Amazon’s The Best Books of 2015

Amazon’s The Best Books of 2015

It’s here!

The Best Books of 2015 (at AmazonSmile: benefit a non-profit of your choice by shopping*)

I honestly look forward to these lists each year. As a former manager of a brick-and-mortar bookstore, I like to see what they pick. That’s not because I think they necessarily are the best books, or even are books I am likely to read. It intrigues me. ūüôā

It’s also a place I may discover books to buy for other people, and that’s important.

As part of that, it’s key that this isn’t simply a list of 100. It’s a whole storefront. There is a list of the top 100, but you can also see their “best” in a lot of categories:

  • Arts & Photography
  • Audiobooks
  • Biographies & Memoirs
  • Business & Investing
  • Children’s Books
  • Comics & Graphic Novels
  • Cookbooks, Food & Wine
  • Crafts, Home & Garden
  • Fashion
  • Kindle Singles
  • History
  • Humor & Entertainment
  • Literature & Fiction
  • Mystery, Thriller & Suspense
  • Nonfiction
  • Romance
  • Science
  • Science Fiction & Fantasy
  • Sports & Outdoors
  • Teen & Young Adult

picks from celebrities, Editors’ Holiday Gift Picks, Best Debuts, and more!

They sent me a press release

Amazon Unveils the Best Books of 2015, Heralding Lauren Groff’s Fates and Furies as the Best Book of the Year

with some interesting tidbits in it.

I want to highlight this one:

“Debut authors in the Top 100: 22”

While this list isn’t limited to Kindle e-books, the expansion of independent publishing that e-books enabled has, I’m sure, affected how debut authors are seen. Since authors don’t need to go through the established channels, it allows the unestablished to break out…and then sometimes go tradpub (traditional publisher), sometimes not.

This is specifically

The Top 100 in Kindle Format (at AmazonSmile: benefit a non-profit of your choice by shopping*)

I have read…exactly zero of them. ūüėČ

That doesn’t meant that I think that some of them might not be the best books of the year. There are some there I would like to read.

It’s more that my pattern of reading isn’t likely to include a book the same year that it is released any more.

What do I read?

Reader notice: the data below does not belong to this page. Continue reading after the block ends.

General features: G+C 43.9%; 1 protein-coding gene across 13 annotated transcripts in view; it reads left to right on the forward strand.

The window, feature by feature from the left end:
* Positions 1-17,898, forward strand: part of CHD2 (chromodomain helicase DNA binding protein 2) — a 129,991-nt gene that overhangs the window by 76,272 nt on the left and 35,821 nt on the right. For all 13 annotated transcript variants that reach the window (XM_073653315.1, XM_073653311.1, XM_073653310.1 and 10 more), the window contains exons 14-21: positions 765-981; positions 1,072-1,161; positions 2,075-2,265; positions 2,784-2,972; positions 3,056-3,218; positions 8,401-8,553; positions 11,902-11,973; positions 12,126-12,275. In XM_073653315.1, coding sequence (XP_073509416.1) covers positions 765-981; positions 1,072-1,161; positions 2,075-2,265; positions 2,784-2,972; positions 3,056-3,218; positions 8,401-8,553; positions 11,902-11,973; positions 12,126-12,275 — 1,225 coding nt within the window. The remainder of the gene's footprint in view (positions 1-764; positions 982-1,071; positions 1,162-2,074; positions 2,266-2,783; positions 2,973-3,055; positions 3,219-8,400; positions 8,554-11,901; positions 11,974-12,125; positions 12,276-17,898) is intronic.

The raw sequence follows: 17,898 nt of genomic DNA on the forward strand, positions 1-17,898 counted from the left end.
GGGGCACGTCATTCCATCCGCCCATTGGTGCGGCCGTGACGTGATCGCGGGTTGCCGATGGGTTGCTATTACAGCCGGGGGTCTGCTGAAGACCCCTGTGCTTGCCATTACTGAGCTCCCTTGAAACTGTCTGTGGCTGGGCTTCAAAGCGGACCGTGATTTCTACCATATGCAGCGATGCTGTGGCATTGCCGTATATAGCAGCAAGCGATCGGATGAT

• Books that are gifted to me. Those are usually pretty specialized, and may be my family buying from my Wish List. Those don’t tend to be frontlist, newly published titles
  • Public domain books: generally older
  • Books I get from¬†Kindle Unlimited (at AmazonSmile: benefit a non-profit of your choice by shopping*), Amazon’s subser (subscription service). Again, those don’t tend to be published this year, at least the ones I choose to read

I recently wrote about a jump in books priced $14.99:

Percentage of books priced $14.99 in USA Kindle store leaps up

In that piece, I wrote about us moving more towards a tiered system of readers:

  • Top tier: pay premium prices for new, brand name releases
  • Middle tier: pay for some books, but don’t pay the top prices for new novels…they read independently published books, books that were on sale, books through KU (this would be my tier)
  • Lower tier: read free books

This list is definitely geared toward the top tier reader in that system. Only two of the books are under $5 at time of writing:

  • Smoke by Catherine McKenzie (which is also available through KU…the only one on the list, I believe)
  • The Wonder Garden by Laura Acampara

Most of the books, by far, are over $9.99.

Here are the top 10:

  • Fates and Furies by¬†Lauren Groff
  • Between the World and Me by¬†Ta-Nehisi Coates
  • Becoming Nicole by¬†Amy Ellis Nutt
  • An Ember in the Ashes by¬†Sabaa Tahir
  • The Nightingale by¬†Kristin Hannah
  • The Wright Brothers by¬†David McCullough
  • H Is for Hawk by¬†Helen Macdonald
  • Purity: A Novel by¬†Jonathan Franzen
  • Hold Still: A Memoir with Photographs by¬†Sally Mann
  • The Girl on the Train¬†by¬†Paula Hawkins

The average price at time of writing of those top ten? $14.24

Amazon doesn’t appear to have favored books it has published, with the exception of the category for Kindle Singles noted above.